President's demand for border wall marks divide with GOP lawmakers
GOP lawmakers have largely avoided talking about the border wall, a central Trump campaign promise, in negotiations with Democrats on legislation to provide protection against deportation for 800,000 young undocumented immigrants while also bolstering border security and interior enforcement of immigration laws.
House Majority Whip Steve Scalise, a Louisiana Republican, didn't mention a wall during an appearance on Fox News Tuesday, saying only that "there is an agreement that can be reached," but "it's got to start with border security."
The president said in September that he would end the Obama-era program known as Deferred Action for Childhood Arrivals, or DACA, in early March. Trump has expanded his demands for what he wants in exchange for a DACA accord: eliminating family immigration preferences and ending a diversity lottery program that provides visas to people in countries with low rates of migration to the U.S.
Trump punctuated the holidays with a series of tweets renewing demands that an immigration measure include a border wall, which is strongly opposed by Democrats and many Republicans in Congress. He's also accusing Democrats of playing politics in the debate.
"The Democrats have been told, and fully understand, that there can be no DACA without the desperately needed WALL at the Southern Border and an END to the horrible Chain Migration & ridiculous Lottery System of Immigration etc.," Trump said in a tweet Friday from his Mar-a-Lago club in Palm Beach, Florida.
He wrote Tuesday: "Democrats are doing nothing for DACA — just interested in politics."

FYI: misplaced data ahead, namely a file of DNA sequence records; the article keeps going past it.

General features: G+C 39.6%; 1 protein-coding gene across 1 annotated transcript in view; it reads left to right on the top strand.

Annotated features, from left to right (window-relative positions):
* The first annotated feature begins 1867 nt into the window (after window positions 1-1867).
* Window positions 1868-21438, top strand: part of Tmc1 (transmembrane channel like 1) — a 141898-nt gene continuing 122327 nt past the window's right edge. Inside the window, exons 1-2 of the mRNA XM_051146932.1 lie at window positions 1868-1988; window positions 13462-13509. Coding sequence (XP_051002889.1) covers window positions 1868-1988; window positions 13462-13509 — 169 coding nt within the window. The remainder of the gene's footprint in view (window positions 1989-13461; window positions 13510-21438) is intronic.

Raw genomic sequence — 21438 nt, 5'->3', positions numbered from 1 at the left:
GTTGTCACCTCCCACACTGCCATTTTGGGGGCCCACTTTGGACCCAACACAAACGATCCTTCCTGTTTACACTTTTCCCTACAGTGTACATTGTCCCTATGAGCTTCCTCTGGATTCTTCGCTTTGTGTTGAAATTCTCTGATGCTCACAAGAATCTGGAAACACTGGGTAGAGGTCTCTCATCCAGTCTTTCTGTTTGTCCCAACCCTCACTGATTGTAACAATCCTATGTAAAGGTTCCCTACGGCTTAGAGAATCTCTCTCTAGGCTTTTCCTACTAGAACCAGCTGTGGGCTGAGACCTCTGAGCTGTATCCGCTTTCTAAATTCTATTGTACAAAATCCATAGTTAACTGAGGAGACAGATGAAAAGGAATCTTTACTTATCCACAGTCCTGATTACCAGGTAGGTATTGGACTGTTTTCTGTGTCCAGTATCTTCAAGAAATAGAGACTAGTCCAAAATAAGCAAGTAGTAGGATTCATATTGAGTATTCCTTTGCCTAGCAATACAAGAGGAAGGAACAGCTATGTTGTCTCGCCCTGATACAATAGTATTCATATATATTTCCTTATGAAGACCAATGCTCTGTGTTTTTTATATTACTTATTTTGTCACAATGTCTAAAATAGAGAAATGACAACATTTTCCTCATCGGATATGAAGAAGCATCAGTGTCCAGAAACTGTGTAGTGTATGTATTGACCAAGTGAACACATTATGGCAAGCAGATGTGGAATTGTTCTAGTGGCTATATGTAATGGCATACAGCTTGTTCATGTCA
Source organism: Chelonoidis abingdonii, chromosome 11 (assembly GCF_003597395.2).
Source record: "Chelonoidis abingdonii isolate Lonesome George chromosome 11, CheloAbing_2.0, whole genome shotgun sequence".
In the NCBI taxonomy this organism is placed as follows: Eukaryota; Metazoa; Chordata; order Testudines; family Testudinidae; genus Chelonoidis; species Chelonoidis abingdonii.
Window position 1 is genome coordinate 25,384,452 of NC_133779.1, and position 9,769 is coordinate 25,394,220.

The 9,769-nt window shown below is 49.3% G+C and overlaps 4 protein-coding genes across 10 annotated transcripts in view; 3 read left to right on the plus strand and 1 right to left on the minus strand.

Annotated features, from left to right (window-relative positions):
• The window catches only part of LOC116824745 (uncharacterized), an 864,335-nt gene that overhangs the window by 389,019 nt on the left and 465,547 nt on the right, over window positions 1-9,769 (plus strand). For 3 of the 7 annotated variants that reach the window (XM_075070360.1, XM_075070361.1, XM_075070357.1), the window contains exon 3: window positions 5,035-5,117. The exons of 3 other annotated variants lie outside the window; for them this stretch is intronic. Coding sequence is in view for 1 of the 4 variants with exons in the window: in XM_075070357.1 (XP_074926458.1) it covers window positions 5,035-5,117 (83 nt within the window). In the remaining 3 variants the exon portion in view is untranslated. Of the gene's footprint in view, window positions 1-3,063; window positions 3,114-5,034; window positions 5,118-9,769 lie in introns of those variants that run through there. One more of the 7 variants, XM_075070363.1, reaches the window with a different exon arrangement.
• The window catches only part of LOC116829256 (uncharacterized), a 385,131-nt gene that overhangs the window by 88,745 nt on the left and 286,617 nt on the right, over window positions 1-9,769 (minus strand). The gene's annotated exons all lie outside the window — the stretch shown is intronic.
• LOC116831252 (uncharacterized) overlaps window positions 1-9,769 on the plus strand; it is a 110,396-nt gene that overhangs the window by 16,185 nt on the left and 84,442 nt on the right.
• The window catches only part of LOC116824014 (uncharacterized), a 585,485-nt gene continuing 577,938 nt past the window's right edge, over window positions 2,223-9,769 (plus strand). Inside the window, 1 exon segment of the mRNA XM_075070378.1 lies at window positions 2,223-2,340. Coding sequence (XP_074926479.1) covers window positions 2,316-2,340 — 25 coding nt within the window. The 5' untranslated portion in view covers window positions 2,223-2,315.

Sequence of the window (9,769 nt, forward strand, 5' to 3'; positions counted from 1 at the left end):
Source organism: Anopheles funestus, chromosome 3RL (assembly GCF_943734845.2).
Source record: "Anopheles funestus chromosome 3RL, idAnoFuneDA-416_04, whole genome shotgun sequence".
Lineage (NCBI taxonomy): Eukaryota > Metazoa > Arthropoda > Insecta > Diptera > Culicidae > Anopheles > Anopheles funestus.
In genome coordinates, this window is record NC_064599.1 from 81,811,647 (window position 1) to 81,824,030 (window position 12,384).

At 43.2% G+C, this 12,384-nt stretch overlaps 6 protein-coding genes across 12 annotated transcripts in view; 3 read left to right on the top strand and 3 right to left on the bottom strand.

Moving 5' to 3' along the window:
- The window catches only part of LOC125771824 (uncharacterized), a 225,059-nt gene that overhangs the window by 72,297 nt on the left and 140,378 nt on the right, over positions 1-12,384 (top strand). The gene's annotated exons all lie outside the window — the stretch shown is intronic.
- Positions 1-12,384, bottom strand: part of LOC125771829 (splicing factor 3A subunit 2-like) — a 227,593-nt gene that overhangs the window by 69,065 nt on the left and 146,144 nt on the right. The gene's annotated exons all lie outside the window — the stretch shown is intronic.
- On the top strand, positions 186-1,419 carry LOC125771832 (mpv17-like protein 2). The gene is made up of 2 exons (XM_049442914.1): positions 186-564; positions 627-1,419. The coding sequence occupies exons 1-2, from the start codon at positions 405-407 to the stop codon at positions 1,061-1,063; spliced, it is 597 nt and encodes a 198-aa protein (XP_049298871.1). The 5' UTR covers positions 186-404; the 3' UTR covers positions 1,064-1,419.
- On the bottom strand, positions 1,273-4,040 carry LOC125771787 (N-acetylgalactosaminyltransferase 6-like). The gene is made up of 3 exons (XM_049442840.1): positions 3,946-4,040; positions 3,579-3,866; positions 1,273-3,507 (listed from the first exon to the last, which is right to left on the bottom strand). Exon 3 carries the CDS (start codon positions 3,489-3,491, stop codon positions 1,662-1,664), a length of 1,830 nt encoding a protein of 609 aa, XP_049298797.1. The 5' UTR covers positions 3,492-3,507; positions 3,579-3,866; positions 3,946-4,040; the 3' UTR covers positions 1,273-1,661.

Immigration is one of the top issues that Congress pushed into 2018 as Republicans who control the Senate and House focused instead on passing a $1.5 trillion tax-cut measure.
Democrats are insisting that the next federal spending bill include protection for the undocumented immigrants who were brought to the U.S. as children. The White House meeting today will include White House budget director Mick Mulvaney and legislative liaison Marc Short.
Republican lawmakers are pushing for a mandatory "E-Verify" system for employers to ensure that their workers are documented and to include deep cuts to legal immigration.
Some of the young immigrants have expulsion protections that expire before March, with more than 7,900 already losing DACA protections since Trump acted in September, according to the Center for American Progress in Washington.
Bipartisan talks in the Senate for an immigration compromise could yield legislation addressing needs of the immigrants as early as next month. Senate Majority Leader Mitch McConnell of Kentucky has pledged to put such a plan on the Senate floor this month if it has broad support in both parties.
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